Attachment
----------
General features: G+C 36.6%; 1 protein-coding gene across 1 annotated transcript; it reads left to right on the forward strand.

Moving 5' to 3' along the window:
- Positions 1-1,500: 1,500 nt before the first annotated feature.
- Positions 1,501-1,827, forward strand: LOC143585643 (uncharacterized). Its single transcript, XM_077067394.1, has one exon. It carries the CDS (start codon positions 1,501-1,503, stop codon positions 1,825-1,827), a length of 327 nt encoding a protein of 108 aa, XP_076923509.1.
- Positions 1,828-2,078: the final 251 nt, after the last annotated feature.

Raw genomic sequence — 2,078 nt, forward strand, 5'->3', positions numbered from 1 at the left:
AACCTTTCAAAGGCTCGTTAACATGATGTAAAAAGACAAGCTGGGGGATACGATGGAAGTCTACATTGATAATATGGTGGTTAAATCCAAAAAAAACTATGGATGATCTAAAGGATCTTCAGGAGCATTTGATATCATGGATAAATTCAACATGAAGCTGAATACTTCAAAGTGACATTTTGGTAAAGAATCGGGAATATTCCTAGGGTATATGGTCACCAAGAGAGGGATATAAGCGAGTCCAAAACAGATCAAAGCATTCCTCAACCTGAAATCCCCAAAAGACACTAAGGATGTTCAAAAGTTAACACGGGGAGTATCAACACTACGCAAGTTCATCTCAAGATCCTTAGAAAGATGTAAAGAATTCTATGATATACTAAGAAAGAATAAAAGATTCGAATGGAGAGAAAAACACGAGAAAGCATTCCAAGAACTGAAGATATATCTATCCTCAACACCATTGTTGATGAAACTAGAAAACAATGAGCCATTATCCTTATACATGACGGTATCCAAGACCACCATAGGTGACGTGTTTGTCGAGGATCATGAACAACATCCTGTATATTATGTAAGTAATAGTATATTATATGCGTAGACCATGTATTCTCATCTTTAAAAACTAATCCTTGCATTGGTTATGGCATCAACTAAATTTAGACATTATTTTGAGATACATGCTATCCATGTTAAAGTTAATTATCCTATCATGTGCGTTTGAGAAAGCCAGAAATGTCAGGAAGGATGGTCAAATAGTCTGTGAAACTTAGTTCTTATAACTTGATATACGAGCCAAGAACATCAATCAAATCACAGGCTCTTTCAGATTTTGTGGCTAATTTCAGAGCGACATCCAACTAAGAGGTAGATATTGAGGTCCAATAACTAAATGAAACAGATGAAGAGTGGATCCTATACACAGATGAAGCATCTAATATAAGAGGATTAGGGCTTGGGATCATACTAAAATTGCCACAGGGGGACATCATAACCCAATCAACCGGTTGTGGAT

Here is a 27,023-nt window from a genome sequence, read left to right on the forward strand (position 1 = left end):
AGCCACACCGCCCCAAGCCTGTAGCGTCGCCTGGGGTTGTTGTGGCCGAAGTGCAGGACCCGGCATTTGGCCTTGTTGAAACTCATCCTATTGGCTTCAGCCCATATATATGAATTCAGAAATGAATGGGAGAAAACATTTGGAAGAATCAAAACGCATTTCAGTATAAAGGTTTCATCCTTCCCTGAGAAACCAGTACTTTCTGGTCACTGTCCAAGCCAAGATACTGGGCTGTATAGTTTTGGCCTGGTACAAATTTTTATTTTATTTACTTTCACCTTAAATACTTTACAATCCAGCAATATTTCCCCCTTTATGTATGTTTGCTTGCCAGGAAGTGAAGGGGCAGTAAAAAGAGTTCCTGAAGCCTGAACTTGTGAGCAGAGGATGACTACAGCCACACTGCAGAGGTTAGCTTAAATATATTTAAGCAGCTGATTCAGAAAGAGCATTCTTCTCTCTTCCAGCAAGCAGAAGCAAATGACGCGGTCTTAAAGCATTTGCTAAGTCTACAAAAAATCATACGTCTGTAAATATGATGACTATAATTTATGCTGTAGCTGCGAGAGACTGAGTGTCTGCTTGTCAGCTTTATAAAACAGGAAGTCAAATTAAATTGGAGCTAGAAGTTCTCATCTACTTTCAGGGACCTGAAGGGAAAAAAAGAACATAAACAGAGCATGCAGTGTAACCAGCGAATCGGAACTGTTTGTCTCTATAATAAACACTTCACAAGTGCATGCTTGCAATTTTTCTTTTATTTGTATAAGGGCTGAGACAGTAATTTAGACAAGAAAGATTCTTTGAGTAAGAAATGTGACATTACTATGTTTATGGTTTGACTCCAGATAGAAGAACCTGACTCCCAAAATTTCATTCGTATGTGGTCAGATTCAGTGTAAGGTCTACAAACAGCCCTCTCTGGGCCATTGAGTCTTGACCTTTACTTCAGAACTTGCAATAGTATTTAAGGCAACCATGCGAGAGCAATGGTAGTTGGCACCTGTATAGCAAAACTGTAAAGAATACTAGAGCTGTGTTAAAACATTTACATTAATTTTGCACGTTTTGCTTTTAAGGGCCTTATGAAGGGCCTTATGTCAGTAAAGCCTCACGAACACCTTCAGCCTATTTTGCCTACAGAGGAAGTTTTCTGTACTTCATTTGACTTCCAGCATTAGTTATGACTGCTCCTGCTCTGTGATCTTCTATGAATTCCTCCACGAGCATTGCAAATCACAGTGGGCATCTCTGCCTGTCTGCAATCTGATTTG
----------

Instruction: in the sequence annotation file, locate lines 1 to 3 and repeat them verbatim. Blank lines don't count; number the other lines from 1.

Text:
General features: G+C 36.6%; 1 protein-coding gene across 1 annotated transcript; it reads left to right on the forward strand.

Moving 5' to 3' along the window:
- Positions 1-1,500: 1,500 nt before the first annotated feature.